Three squad members made their way into the living room, and stood over their two unknowing charges. "This one's pretty," one of them said, looking at the girl speculatively. Pau felt sick.
The TARDIS pulsed around Jack with a disconcerting sub-vocal 60 cycle hum. She was unhappy, and it set his teeth on edge
Darlin', if it's any consolation, I'm willing to do anything you suggest to find them, he thought, then switched gears and spoke aloud. "First things first, though. We're going to have to get away from where we are, and set down someplace else. I hope you don't mind me doing the honors, since the designated driver's not here."
It had been a long night, and a longer day for Jack. He'd waited in that damned market until the cold drove him back to the TARDIS. On the way back, he'd almost convinced himself they'd simply crossed paths. They'd be in the console room waiting for him. Rose would be apologetic -- maybe she'd gotten sick, maybe she'd changed her mind about tea. The Doctor would jape at him, maybe warn him about staying out late. Maybe he'd say they'd decided to leave Lizhbau, and he was lucky he hadn't been left behind --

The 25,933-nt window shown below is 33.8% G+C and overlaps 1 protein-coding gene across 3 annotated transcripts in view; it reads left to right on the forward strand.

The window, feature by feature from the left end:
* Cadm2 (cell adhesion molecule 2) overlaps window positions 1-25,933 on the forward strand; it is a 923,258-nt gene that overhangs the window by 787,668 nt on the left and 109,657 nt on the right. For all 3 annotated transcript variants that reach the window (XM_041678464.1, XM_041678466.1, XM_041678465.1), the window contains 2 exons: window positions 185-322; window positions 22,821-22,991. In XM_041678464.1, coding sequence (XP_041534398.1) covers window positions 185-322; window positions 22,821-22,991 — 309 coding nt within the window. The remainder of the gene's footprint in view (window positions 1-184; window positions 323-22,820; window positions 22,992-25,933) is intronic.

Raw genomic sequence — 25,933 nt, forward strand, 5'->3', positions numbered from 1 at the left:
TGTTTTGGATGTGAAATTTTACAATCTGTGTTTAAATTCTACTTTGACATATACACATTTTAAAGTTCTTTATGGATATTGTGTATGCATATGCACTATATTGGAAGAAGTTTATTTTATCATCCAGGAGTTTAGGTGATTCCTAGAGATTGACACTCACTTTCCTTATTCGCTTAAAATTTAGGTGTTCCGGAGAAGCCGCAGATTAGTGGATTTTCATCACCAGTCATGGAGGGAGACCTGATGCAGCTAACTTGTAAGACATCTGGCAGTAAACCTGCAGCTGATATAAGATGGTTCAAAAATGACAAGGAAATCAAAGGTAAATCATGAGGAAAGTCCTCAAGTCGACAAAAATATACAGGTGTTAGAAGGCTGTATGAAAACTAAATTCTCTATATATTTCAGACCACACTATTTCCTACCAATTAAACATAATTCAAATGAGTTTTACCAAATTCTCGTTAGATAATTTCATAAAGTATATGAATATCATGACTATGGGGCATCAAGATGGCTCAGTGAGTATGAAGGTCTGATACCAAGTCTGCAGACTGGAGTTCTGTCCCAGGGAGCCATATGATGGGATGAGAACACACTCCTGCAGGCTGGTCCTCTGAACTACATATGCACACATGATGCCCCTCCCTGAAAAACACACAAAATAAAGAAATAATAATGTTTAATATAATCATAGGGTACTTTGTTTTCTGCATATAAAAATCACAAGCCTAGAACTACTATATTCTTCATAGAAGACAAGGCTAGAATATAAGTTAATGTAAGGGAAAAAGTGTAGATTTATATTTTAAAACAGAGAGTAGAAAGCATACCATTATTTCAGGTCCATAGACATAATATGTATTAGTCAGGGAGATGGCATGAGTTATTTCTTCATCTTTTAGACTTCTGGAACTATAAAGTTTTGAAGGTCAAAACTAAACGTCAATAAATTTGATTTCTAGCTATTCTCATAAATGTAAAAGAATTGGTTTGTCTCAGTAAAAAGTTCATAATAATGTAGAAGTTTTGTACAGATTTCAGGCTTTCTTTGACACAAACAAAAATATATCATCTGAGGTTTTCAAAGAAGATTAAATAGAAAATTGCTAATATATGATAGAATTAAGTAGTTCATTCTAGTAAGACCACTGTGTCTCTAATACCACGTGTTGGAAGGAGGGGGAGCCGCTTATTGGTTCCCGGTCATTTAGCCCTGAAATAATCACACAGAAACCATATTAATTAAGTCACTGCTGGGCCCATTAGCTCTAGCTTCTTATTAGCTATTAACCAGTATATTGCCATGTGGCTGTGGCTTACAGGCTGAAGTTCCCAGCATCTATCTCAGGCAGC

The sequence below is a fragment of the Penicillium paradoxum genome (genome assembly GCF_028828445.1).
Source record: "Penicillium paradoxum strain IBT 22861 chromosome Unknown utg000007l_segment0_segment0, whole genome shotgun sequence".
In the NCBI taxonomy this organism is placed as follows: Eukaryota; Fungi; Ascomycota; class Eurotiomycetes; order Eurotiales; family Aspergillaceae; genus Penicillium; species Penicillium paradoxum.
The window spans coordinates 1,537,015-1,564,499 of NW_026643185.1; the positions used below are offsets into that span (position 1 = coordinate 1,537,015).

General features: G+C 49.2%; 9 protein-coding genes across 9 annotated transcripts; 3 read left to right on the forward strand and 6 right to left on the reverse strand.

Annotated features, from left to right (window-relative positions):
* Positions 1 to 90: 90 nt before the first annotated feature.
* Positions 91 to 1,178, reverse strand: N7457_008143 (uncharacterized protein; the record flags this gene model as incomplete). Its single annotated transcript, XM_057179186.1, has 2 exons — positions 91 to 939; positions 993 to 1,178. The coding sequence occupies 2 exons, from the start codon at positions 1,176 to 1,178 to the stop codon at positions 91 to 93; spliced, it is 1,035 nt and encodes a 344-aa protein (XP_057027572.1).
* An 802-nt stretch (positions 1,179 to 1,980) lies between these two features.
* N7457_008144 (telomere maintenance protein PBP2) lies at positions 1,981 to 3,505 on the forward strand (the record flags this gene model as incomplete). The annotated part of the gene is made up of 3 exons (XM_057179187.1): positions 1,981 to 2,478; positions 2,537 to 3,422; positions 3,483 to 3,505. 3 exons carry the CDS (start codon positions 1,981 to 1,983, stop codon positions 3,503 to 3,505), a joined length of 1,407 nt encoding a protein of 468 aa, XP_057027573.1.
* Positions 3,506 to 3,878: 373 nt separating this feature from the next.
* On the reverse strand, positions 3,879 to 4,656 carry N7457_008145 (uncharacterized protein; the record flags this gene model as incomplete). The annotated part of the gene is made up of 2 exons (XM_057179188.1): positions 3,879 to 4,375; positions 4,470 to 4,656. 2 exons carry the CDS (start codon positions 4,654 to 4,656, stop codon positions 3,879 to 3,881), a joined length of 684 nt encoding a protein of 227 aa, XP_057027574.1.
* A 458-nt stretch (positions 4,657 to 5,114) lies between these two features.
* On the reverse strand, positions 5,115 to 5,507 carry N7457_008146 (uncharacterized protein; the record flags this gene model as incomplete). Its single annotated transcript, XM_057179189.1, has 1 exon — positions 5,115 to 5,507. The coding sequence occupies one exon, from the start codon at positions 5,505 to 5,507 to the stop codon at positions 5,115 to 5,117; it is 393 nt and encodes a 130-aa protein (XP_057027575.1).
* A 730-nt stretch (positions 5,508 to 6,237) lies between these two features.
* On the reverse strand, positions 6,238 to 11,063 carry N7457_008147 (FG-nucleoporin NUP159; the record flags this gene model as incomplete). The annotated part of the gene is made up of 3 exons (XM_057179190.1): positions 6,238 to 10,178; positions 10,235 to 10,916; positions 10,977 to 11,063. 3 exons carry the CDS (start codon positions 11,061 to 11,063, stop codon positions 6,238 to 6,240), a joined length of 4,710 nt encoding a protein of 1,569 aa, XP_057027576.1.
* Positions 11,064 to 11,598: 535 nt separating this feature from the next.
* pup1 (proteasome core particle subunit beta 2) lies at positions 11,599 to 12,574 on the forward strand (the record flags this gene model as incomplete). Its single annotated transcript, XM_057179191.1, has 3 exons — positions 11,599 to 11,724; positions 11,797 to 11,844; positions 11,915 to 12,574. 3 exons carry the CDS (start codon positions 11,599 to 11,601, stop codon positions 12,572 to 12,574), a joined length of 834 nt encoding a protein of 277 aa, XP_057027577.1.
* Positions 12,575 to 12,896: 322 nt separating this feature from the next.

But the console room was empty when he threw open the door. He checked the data banks for Lizhbau's sunrise, set his watch, and spent the next few hours sleepless in his room, staring at the ceiling. When the watched beeped, he'd thrown his coat on and headed out to start his search in the last place he thought they had been.
But asking about Rose and the Doctor in the market had been spectacularly unsuccessful. Not only had no one admitted to seeing them, Jack's questioning of merchants and market-goers had netted him some unfriendly attention from the quasi-military thugs who stood around or swaggered about the area. When two of them started moving his way, pushing past some of the formally-togged night market revellers, Jack had taken it as a reminder that discretion was going to be the better part of valor, at least temporarily.
He'd excused himself from the fruitless conversation he'd been having with a nervous vendor, and tried leaving the market at a casual pace. Unfortunately, while those tailing him didn't have much finesse, they were tenacious. He hadn't been surprised, but he had been disappointed. Eventually he'd taken to his heels in an effort to shake them, but he didn't think he had by the time he'd thrown open the door and dashed up the console room ramp.